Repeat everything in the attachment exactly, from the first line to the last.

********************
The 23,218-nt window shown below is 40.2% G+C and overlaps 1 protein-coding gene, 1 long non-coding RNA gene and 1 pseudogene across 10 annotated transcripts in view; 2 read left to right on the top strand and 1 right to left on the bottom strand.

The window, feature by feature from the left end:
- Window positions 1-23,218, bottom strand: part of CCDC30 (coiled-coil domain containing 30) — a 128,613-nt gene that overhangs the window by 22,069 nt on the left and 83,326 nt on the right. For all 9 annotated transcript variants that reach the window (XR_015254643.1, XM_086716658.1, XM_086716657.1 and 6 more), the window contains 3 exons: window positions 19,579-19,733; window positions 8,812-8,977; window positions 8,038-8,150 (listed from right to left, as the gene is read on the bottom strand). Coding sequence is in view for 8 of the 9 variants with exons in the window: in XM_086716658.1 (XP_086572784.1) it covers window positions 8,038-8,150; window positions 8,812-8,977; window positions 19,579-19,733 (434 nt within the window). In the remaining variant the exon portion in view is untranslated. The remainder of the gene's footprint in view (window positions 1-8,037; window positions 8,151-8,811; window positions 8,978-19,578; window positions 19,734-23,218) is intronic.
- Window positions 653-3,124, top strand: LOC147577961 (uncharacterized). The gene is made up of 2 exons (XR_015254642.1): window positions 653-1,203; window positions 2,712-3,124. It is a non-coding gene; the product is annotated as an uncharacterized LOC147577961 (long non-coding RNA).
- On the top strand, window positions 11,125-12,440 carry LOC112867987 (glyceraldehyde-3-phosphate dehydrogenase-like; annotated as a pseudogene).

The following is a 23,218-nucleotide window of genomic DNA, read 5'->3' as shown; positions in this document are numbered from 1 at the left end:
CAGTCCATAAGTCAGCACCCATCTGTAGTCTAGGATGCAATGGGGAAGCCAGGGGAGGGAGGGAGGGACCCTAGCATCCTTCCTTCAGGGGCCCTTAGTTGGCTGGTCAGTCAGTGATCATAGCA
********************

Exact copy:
The 23,218-nt window shown below is 40.2% G+C and overlaps 1 protein-coding gene, 1 long non-coding RNA gene and 1 pseudogene across 10 annotated transcripts in view; 2 read left to right on the top strand and 1 right to left on the bottom strand.

The window, feature by feature from the left end:
- Window positions 1-23,218, bottom strand: part of CCDC30 (coiled-coil domain containing 30) — a 128,613-nt gene that overhangs the window by 22,069 nt on the left and 83,326 nt on the right. For all 9 annotated transcript variants that reach the window (XR_015254643.1, XM_086716658.1, XM_086716657.1 and 6 more), the window contains 3 exons: window positions 19,579-19,733; window positions 8,812-8,977; window positions 8,038-8,150 (listed from right to left, as the gene is read on the bottom strand). Coding sequence is in view for 8 of the 9 variants with exons in the window: in XM_086716658.1 (XP_086572784.1) it covers window positions 8,038-8,150; window positions 8,812-8,977; window positions 19,579-19,733 (434 nt within the window). In the remaining variant the exon portion in view is untranslated. The remainder of the gene's footprint in view (window positions 1-8,037; window positions 8,151-8,811; window positions 8,978-19,578; window positions 19,734-23,218) is intronic.
- Window positions 653-3,124, top strand: LOC147577961 (uncharacterized). The gene is made up of 2 exons (XR_015254642.1): window positions 653-1,203; window positions 2,712-3,124. It is a non-coding gene; the product is annotated as an uncharacterized LOC147577961 (long non-coding RNA).
- On the top strand, window positions 11,125-12,440 carry LOC112867987 (glyceraldehyde-3-phosphate dehydrogenase-like; annotated as a pseudogene).

The following is a 23,218-nucleotide window of genomic DNA, read 5'->3' as shown; positions in this document are numbered from 1 at the left end:
CAGTCCATAAGTCAGCACCCATCTGTAGTCTAGGATGCAATGGGGAAGCCAGGGGAGGGAGGGAGGGACCCTAGCATCCTTCCTTCAGGGGCCCTTAGTTGGCTGGTCAGTCAGTGATCATAGCA